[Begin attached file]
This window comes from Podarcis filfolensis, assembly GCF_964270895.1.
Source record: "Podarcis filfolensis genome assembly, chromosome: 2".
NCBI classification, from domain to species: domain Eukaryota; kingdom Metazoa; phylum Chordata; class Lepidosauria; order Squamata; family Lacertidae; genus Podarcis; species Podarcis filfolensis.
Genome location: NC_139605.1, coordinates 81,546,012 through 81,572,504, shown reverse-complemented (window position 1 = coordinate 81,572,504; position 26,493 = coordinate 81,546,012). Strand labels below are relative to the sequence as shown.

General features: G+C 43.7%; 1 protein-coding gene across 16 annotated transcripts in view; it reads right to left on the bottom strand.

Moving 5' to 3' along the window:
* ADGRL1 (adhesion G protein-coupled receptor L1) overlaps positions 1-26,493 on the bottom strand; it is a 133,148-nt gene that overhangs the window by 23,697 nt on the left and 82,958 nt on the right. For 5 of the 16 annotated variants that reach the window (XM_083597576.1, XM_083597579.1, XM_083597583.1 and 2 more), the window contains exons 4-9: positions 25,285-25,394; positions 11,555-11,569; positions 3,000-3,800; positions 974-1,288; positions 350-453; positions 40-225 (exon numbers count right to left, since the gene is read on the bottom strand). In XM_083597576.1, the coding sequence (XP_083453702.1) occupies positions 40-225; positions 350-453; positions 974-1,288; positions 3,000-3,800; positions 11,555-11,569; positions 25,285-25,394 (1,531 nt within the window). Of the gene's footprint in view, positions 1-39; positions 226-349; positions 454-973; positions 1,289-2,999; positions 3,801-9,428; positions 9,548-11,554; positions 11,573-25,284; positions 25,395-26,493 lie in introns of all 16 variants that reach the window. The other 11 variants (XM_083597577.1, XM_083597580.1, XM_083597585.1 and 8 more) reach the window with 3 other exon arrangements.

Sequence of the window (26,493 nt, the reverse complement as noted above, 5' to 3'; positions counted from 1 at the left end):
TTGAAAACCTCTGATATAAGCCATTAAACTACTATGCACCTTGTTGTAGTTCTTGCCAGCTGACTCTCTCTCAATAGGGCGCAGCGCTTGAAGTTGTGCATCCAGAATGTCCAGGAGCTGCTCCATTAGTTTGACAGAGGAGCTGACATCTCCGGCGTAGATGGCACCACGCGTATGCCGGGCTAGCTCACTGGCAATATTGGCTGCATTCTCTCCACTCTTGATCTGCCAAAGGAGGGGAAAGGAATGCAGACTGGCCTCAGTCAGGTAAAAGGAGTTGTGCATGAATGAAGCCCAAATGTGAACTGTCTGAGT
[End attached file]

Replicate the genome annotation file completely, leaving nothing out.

This window comes from Podarcis filfolensis, assembly GCF_964270895.1.
Source record: "Podarcis filfolensis genome assembly, chromosome: 2".
NCBI classification, from domain to species: domain Eukaryota; kingdom Metazoa; phylum Chordata; class Lepidosauria; order Squamata; family Lacertidae; genus Podarcis; species Podarcis filfolensis.
Genome location: NC_139605.1, coordinates 81,546,012 through 81,572,504, shown reverse-complemented (window position 1 = coordinate 81,572,504; position 26,493 = coordinate 81,546,012). Strand labels below are relative to the sequence as shown.

General features: G+C 43.7%; 1 protein-coding gene across 16 annotated transcripts in view; it reads right to left on the bottom strand.

Moving 5' to 3' along the window:
* ADGRL1 (adhesion G protein-coupled receptor L1) overlaps positions 1-26,493 on the bottom strand; it is a 133,148-nt gene that overhangs the window by 23,697 nt on the left and 82,958 nt on the right. For 5 of the 16 annotated variants that reach the window (XM_083597576.1, XM_083597579.1, XM_083597583.1 and 2 more), the window contains exons 4-9: positions 25,285-25,394; positions 11,555-11,569; positions 3,000-3,800; positions 974-1,288; positions 350-453; positions 40-225 (exon numbers count right to left, since the gene is read on the bottom strand). In XM_083597576.1, the coding sequence (XP_083453702.1) occupies positions 40-225; positions 350-453; positions 974-1,288; positions 3,000-3,800; positions 11,555-11,569; positions 25,285-25,394 (1,531 nt within the window). Of the gene's footprint in view, positions 1-39; positions 226-349; positions 454-973; positions 1,289-2,999; positions 3,801-9,428; positions 9,548-11,554; positions 11,573-25,284; positions 25,395-26,493 lie in introns of all 16 variants that reach the window. The other 11 variants (XM_083597577.1, XM_083597580.1, XM_083597585.1 and 8 more) reach the window with 3 other exon arrangements.

Sequence of the window (26,493 nt, the reverse complement as noted above, 5' to 3'; positions counted from 1 at the left end):
TTGAAAACCTCTGATATAAGCCATTAAACTACTATGCACCTTGTTGTAGTTCTTGCCAGCTGACTCTCTCTCAATAGGGCGCAGCGCTTGAAGTTGTGCATCCAGAATGTCCAGGAGCTGCTCCATTAGTTTGACAGAGGAGCTGACATCTCCGGCGTAGATGGCACCACGCGTATGCCGGGCTAGCTCACTGGCAATATTGGCTGCATTCTCTCCACTCTTGATCTGCCAAAGGAGGGGAAAGGAATGCAGACTGGCCTCAGTCAGGTAAAAGGAGTTGTGCATGAATGAAGCCCAAATGTGAACTGTCTGAGT